America’s “view-from-nowhere, ‘objectivity’-obsessed, both-sides journalism is a failed experiment,” Lowery has said. “We need to rebuild our industry as one that operates from a place of moral clarity.” A NewsGuild spokesperson added, “When people in power are sowing doubt about basic facts, journalism looks like activism.” And Lowery concludes, “Journalists perform acts of activism every day. Any good journalist is an activist for truth, in favor of transparency, on the behalf of accountability.”
Decades ago, pioneering journalists like Danny Schechter took a stance toward such controversial topics as apartheid in South Africa and human-rights abuses around the world that led to being branded with a metaphoric scarlet letter – A for Advocate – and told that his activism meant that he really wasn’t a journalist at all. As one of the first to marry the two, Schechter often faced scorn for combining journalistic endeavors with advocacy and activism in support of causes for the social good. While at CNN and later ABC News, he pushed against the constraints of cable and broadcast news. He left ABC to partner in the independent production company Globalvision and began producing programming about such topics as apartheid in South Africa and human rights abuses around the world.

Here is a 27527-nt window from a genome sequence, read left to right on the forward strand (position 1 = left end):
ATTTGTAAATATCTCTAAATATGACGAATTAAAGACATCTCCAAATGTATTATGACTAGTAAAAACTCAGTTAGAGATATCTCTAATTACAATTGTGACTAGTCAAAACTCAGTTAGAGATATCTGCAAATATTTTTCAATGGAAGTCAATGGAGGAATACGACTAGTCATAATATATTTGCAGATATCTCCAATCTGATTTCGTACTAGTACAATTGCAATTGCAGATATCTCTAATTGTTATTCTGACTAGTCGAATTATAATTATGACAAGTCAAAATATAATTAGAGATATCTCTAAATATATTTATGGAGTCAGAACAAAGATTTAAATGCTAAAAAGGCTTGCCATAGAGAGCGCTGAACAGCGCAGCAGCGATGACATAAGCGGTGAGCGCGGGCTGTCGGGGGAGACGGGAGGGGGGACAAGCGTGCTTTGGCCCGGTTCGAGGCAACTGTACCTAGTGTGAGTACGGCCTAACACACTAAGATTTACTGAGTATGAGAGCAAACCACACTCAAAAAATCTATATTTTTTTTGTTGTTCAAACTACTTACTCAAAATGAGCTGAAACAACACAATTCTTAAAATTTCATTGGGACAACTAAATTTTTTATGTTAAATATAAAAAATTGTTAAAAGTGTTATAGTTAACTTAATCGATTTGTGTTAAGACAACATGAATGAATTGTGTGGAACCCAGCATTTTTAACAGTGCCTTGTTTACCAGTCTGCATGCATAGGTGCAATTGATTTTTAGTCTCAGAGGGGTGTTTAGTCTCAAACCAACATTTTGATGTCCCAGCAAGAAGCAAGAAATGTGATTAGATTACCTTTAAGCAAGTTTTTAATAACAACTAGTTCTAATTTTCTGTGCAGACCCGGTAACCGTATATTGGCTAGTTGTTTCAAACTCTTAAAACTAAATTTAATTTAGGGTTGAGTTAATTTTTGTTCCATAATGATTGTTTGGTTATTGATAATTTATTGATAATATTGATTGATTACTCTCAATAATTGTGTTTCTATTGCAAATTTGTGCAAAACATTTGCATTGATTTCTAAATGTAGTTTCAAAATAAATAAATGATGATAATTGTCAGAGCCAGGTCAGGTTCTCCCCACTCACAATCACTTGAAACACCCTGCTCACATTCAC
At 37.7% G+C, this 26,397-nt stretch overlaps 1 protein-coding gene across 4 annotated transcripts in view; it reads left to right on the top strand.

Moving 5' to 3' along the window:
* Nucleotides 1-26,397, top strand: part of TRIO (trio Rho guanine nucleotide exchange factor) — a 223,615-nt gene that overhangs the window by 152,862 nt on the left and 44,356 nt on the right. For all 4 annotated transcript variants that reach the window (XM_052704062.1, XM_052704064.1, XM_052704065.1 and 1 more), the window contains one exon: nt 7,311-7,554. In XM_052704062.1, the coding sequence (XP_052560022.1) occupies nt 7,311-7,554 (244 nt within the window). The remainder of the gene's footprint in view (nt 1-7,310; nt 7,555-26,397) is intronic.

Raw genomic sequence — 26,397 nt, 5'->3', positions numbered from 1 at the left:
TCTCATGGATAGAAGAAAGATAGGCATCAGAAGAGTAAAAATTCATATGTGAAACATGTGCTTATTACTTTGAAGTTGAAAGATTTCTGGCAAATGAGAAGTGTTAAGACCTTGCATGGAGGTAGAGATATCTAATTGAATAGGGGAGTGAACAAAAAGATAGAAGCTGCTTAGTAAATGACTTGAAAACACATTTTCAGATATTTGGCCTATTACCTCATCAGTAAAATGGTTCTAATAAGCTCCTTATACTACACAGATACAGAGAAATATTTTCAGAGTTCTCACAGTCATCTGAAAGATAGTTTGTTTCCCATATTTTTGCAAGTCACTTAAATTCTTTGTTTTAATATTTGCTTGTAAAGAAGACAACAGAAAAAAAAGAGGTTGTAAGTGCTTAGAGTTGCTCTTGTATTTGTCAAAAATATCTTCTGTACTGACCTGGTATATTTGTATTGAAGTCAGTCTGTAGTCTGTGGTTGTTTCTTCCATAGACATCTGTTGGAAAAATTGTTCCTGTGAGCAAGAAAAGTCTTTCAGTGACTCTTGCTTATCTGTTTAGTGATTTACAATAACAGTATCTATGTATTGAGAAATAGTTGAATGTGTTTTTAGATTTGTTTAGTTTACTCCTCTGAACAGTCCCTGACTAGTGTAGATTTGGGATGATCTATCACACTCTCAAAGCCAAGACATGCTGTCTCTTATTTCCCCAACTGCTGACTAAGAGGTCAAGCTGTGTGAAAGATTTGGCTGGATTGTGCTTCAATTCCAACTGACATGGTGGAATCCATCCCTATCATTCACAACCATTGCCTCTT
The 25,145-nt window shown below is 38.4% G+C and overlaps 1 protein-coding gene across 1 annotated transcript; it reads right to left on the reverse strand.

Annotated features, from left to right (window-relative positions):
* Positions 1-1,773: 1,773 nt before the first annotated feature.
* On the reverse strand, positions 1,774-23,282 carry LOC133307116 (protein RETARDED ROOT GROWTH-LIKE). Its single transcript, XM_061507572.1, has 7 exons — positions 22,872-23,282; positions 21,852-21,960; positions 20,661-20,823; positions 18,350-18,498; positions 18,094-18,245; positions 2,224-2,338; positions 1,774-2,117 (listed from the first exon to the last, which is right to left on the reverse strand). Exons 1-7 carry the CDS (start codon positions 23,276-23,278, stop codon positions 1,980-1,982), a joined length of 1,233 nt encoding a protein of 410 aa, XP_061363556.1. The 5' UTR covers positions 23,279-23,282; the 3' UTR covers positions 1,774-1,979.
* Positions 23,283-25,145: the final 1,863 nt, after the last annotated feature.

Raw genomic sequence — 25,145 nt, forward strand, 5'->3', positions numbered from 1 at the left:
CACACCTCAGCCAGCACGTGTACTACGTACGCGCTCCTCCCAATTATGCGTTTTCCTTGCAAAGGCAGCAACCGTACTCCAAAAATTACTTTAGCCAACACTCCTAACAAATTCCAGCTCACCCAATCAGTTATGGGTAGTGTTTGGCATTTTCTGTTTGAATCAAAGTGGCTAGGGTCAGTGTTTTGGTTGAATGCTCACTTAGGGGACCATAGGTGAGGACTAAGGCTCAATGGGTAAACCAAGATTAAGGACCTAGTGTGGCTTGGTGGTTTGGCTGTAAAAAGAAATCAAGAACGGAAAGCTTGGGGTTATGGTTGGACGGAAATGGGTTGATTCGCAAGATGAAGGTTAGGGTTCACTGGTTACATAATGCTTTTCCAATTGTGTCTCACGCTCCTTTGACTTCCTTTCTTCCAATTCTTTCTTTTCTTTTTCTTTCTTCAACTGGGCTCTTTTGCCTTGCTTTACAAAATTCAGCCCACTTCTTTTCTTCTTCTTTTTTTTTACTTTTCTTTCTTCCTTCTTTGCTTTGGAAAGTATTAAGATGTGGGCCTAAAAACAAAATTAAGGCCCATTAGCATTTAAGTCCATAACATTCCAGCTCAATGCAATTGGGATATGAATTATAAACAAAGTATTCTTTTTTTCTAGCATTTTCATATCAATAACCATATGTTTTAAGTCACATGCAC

Schechter knew from firsthand experience at CNN and ABC that the commercial media world was not then open to such coverage. So he offered it instead to public television. Rather than being welcomed, he was told by top PBS executives that opposition to the racist regime in South Africa was too controversial and that human rights was “an insufficient organizing principle” for a television program. The PBS reaction, combined with deceitful right-wing protests, led to being told that advocacy on behalf of human rights meant that he wasn’t a journalist at all.